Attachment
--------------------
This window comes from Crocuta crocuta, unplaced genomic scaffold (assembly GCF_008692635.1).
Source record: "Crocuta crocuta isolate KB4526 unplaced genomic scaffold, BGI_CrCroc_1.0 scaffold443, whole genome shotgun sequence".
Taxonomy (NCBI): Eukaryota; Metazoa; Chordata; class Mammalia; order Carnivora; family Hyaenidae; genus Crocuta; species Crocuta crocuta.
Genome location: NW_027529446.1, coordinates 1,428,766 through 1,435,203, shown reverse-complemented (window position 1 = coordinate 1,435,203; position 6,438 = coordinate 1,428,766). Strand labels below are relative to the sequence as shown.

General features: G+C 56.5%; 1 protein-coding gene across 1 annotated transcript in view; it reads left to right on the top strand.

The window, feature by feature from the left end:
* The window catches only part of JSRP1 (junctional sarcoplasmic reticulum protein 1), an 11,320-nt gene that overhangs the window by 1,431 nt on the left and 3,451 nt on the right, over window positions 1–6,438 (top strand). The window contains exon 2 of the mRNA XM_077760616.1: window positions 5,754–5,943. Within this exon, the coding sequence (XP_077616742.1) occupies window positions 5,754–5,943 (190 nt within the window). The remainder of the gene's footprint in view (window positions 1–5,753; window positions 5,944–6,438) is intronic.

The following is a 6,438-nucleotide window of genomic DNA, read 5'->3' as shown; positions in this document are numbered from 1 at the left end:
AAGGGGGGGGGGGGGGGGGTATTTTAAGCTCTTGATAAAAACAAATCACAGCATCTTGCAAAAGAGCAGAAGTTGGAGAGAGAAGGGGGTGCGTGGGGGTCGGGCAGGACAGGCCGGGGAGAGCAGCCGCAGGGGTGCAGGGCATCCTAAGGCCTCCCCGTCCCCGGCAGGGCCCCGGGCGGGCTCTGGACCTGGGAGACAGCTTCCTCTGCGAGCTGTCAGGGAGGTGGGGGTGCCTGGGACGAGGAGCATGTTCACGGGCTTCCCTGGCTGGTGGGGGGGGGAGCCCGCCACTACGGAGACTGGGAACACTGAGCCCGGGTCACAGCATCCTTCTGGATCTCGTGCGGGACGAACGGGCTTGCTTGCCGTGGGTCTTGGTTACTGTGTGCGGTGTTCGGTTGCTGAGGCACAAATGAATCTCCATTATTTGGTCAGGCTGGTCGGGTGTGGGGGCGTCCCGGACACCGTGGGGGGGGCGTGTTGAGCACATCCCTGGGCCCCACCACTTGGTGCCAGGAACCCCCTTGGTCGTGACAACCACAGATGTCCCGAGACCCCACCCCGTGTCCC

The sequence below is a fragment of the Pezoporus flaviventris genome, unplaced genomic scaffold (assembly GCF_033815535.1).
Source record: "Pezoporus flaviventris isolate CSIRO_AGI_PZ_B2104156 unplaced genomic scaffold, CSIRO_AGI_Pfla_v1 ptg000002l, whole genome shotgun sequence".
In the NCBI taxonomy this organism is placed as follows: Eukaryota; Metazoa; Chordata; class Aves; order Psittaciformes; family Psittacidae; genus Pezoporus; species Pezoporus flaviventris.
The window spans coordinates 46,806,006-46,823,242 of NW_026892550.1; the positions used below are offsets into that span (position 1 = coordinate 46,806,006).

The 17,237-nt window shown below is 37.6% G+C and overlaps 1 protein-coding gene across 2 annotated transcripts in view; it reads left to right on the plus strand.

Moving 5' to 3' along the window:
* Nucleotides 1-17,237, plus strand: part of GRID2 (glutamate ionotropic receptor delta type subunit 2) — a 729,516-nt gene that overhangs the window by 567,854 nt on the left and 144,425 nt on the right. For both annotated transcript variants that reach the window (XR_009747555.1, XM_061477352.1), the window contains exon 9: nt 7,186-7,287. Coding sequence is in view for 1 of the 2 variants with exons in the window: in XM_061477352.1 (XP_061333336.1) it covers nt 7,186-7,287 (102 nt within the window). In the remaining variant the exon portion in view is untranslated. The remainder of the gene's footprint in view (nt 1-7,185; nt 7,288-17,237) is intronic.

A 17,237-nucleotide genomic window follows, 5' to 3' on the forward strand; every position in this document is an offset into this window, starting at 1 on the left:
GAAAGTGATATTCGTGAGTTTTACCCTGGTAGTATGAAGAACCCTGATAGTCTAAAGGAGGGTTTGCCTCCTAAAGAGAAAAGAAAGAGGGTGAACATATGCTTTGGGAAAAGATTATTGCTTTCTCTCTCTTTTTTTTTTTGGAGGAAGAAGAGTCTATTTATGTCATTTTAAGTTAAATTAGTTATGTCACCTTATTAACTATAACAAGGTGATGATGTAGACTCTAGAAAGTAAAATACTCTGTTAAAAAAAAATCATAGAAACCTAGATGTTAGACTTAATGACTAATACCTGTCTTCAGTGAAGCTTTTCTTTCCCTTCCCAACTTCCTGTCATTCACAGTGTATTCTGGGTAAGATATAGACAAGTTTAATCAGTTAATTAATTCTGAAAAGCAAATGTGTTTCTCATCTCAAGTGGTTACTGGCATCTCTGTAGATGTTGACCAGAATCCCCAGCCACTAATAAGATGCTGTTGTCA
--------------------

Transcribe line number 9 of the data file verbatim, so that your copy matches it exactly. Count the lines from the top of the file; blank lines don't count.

AAGGGGGGGGGGGGGGGGGTATTTTAAGCTCTTGATAAAAACAAATCACAGCATCTTGCAAAAGAGCAGAAGTTGGAGAGAGAAGGGGGTGCGTGGGGGTCGGGCAGGACAGGCCGGGGAGAGCAGCCGCAGGGGTGCAGGGCATCCTAAGGCCTCCCCGTCCCCGGCAGGGCCCCGGGCGGGCTCTGGACCTGGGAGACAGCTTCCTCTGCGAGCTGTCAGGGAGGTGGGGGTGCCTGGGACGAGGAGCATGTTCACGGGCTTCCCTGGCTGGTGGGGGGGGGAGCCCGCCACTACGGAGACTGGGAACACTGAGCCCGGGTCACAGCATCCTTCTGGATCTCGTGCGGGACGAACGGGCTTGCTTGCCGTGGGTCTTGGTTACTGTGTGCGGTGTTCGGTTGCTGAGGCACAAATGAATCTCCATTATTTGGTCAGGCTGGTCGGGTGTGGGGGCGTCCCGGACACCGTGGGGGGGGCGTGTTGAGCACATCCCTGGGCCCCACCACTTGGTGCCAGGAACCCCCTTGGTCGTGACAACCACAGATGTCCCGAGACCCCACCCCGTGTCCC